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Master plan would reshape Mahaelona Hospital on Kaua‘i

KAPA‘A — Officials are closing in on a final master plan for Samuel Mahelona Memorial Hospital and the surrounding areas, which will include a new library, police substation and hundreds of units of housing.

The developments are projected to cost about $400 million over the course of two to three decades.

“The master plan vision you see here gives us a view of the next 20 to 25 years,” said Hawai‘i Health Systems Corporation Kauai Region CEO Lance Segawa in an update for the Kaua‘i County Council on Wednesday. “The intent is to develop towards this vision so we don’t end up with a hodgepodge campus.”

County Council Member Ross Kagawa, appearing at his first regular council meeting since he was appointed to replace now state Rep. Luke Evslin, discussed the importance of pursuing renovations for Mahelona.

“If you look at (Kaua‘i Veterans Memorial Hospital) Waimea, it looks brand new compared to Mahelona, and it was redone a long time ago,” said Kagawa, who was previously a teacher at the neighboring Kapa‘a High School.

Last rebuilt about seven decades ago, Mahelona is the oldest operating hospital in the state. The plan would boost the hospital’s bed count from 80 to 90, while increasing its long-term-care capacity from 66 to 75.

In addition, the comprehensive plan proposes that the 34-acre hospital campus become the home of a new Kaua‘i Police Department substation, a new Kapa‘a Public Library, a preschool, convenience store, pharmacy, open spaces and 342 new units of rental housing.

While the breakdown has not yet been determined, Segawa said there would definitely be an “affordable component” to the new development. A certain percentage of units will be reserved for teachers and hospital workers.

The master plan has been developed over the course of several years, with planners submitting a draft in 2020 and holding a series of community meetings. The latest update of the plan, released in January 2023, was altered to integrate adjacent state lands, with an expanded focus on community outreach.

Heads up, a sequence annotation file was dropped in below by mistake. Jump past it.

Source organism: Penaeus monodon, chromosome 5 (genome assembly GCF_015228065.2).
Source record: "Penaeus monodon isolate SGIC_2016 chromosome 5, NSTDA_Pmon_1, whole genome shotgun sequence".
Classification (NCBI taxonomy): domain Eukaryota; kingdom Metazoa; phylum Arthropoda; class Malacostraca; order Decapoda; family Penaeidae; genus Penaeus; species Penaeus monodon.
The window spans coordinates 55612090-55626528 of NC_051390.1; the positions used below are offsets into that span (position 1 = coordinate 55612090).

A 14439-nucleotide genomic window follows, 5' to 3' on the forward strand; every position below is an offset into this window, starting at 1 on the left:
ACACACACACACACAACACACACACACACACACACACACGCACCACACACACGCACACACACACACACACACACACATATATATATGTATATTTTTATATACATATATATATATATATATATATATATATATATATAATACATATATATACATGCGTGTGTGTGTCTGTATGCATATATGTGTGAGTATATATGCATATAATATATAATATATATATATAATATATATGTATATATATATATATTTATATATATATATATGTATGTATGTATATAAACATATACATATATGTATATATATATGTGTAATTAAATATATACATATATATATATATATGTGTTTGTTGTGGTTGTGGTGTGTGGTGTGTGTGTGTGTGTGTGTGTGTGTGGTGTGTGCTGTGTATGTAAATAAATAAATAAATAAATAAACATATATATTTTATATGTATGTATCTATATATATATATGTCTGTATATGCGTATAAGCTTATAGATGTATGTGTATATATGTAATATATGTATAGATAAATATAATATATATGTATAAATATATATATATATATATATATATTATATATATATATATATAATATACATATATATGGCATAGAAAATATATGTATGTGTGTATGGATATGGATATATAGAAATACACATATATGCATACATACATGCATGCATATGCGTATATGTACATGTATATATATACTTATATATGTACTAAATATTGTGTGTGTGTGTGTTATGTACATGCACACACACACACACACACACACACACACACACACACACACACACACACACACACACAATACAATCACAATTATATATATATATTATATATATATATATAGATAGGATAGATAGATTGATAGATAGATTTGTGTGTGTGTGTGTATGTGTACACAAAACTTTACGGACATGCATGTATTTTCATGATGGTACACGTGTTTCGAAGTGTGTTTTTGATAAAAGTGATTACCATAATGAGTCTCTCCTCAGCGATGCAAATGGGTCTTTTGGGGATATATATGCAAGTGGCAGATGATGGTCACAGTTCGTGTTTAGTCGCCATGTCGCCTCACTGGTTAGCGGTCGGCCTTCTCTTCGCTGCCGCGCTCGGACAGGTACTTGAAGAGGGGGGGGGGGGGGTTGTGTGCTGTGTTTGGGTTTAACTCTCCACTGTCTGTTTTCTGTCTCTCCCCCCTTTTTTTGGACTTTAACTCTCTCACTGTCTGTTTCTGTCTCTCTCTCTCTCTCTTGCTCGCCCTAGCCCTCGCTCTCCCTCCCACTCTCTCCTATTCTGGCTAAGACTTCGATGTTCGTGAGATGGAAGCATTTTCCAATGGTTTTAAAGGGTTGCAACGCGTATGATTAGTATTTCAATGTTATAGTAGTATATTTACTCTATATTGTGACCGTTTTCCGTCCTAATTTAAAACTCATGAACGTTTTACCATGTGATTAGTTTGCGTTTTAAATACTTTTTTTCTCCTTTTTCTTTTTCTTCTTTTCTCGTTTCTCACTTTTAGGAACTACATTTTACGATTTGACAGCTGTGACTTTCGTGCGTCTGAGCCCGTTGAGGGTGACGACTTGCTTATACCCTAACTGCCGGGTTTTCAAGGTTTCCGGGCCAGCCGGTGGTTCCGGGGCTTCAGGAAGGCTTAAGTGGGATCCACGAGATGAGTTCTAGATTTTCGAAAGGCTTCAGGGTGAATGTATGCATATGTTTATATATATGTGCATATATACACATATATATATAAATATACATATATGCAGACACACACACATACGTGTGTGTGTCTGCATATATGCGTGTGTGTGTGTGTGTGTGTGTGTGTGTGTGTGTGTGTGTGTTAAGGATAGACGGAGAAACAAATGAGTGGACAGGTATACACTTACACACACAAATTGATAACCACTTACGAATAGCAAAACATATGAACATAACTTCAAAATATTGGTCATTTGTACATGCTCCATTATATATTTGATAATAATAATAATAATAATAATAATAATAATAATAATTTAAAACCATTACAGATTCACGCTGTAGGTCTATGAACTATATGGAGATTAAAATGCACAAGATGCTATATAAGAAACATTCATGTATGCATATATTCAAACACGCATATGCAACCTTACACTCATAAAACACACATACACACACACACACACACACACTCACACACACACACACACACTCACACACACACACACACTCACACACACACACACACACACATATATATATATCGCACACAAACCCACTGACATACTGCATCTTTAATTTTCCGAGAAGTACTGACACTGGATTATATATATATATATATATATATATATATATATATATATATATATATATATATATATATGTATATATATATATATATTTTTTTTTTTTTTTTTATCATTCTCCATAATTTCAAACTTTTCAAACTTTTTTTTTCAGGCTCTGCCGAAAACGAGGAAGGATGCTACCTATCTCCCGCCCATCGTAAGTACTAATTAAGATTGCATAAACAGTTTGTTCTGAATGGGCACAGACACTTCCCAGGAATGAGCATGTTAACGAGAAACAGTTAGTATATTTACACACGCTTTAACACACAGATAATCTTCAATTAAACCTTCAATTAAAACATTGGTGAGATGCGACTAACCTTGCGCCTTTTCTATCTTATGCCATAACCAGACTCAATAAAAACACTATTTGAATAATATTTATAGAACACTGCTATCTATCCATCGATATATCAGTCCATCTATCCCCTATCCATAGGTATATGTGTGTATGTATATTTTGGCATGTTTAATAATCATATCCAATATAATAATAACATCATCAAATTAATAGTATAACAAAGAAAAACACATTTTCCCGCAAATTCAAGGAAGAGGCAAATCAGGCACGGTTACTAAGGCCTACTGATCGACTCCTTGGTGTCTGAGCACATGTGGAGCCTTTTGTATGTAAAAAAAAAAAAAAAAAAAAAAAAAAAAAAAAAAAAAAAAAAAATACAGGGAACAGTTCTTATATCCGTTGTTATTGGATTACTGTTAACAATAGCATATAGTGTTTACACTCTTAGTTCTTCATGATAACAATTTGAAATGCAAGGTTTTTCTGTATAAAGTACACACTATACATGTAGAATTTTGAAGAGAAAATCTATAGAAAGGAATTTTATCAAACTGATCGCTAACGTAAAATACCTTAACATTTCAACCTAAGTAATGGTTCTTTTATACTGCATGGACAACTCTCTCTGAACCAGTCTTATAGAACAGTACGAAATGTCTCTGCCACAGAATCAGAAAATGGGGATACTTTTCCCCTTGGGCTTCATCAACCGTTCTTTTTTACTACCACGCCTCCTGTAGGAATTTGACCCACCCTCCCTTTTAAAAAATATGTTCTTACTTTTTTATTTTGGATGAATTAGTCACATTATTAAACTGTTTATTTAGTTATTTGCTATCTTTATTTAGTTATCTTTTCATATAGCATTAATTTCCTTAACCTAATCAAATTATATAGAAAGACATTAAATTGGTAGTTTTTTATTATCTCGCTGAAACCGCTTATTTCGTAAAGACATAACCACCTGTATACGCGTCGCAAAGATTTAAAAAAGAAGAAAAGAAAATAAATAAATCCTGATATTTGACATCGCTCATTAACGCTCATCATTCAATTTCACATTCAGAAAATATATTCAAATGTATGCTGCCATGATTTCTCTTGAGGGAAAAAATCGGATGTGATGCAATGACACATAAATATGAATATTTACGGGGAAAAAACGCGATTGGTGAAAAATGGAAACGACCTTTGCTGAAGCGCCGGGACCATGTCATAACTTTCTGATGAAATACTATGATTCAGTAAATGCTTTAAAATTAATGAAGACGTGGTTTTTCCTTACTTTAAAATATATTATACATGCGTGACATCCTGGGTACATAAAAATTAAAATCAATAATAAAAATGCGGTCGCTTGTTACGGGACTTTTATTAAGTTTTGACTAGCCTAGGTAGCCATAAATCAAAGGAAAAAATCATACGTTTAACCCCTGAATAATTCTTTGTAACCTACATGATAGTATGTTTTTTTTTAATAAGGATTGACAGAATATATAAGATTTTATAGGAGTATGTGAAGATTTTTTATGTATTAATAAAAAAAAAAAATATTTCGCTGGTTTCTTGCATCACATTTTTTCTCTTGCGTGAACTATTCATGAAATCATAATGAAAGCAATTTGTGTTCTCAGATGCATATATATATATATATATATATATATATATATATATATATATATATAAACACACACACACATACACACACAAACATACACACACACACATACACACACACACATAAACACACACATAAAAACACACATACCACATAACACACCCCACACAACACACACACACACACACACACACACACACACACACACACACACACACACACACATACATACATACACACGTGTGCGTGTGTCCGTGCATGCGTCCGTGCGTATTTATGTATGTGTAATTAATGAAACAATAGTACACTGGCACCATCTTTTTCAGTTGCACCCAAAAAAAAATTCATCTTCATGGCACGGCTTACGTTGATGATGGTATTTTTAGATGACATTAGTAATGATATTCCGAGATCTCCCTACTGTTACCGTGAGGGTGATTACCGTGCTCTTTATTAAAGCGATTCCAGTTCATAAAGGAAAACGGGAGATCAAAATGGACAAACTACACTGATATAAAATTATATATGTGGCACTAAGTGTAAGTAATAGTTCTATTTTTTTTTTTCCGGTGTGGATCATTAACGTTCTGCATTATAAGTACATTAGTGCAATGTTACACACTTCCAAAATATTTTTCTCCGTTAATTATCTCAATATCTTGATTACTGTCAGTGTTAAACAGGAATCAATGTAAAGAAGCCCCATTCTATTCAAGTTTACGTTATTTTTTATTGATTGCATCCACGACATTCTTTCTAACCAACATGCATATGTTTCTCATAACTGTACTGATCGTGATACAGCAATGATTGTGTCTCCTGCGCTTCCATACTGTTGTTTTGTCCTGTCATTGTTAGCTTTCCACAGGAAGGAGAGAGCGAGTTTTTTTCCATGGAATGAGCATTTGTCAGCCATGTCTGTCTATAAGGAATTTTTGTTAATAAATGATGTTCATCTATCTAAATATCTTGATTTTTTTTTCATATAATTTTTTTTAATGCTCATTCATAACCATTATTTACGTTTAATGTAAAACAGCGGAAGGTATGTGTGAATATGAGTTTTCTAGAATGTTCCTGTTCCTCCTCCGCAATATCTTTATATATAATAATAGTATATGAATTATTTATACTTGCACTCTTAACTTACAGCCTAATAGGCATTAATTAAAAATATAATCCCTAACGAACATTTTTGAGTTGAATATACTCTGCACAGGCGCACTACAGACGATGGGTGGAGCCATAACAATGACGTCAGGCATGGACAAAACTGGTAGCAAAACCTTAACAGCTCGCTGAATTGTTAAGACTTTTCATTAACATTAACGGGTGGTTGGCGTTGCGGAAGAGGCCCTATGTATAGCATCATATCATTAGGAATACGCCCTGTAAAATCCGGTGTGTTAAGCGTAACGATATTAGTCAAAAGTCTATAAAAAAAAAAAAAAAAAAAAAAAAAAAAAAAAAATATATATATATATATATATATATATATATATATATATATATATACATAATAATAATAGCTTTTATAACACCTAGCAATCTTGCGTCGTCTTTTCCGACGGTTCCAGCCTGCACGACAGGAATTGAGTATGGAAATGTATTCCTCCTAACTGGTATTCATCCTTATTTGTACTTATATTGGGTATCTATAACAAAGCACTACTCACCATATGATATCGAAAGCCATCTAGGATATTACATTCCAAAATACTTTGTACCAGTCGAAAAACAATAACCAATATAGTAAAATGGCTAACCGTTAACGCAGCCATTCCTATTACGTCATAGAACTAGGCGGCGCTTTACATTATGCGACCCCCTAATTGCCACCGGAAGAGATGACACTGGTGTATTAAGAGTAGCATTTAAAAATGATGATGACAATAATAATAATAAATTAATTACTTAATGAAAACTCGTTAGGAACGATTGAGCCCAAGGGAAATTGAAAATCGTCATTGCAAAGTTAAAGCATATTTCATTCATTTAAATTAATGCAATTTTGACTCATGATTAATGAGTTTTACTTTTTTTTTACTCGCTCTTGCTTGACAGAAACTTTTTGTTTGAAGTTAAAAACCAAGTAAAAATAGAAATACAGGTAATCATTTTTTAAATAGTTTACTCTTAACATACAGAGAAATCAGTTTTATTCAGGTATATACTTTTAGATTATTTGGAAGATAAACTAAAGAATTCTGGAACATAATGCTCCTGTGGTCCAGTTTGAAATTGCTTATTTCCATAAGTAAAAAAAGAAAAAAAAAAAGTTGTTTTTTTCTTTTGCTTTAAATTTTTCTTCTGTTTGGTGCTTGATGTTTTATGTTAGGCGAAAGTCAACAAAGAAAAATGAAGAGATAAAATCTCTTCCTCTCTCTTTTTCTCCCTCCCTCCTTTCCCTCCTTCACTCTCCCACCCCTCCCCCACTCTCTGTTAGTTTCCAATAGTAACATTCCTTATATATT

“That was just so we can take a more cohesive look at the area,” said state Rep. Nadine Nakamura, who lives in the neighborhood of the project and has been a leader in the planning process.

Some work is already underway, Nakamura said, with $20 million invested from the state and the county to address water source and storage issues.

A primary focus of the original plan was to develop revenue streams for the HHSC, the state agency that operates the hospital. But the latest draft deprioritizes this goal.

“The original intent of the vision was to find ways to monetize the property to support the hospital,” said Segawa. “As time went on it became clear that there were so many civic needs that that priority fell down the list.”

One project that could provide some revenues for the hospital is an assisted care facility, which was placed in a piece of prime real estate on the bluff overlooking the ocean in an previous draft of the plan. After community feedback, it was moved to preserve the ocean view for residents.

Traffic created by new development was a primary concern of council members and members of the public at the council meeting on Wednesday. The area has recently experienced heavy traffic as a result of roadwork on the Kawaihau Road roundabout (also known as the “peanut-about” for its distinctive shape). The development will be shaped by a future traffic study.

“As it sits today, that road is at capacity,” said council Chair Mel Rapozo. “My point is, for the community who might be freaking out — this is a long-term plan in its infancy.”
Source: The Garden Island

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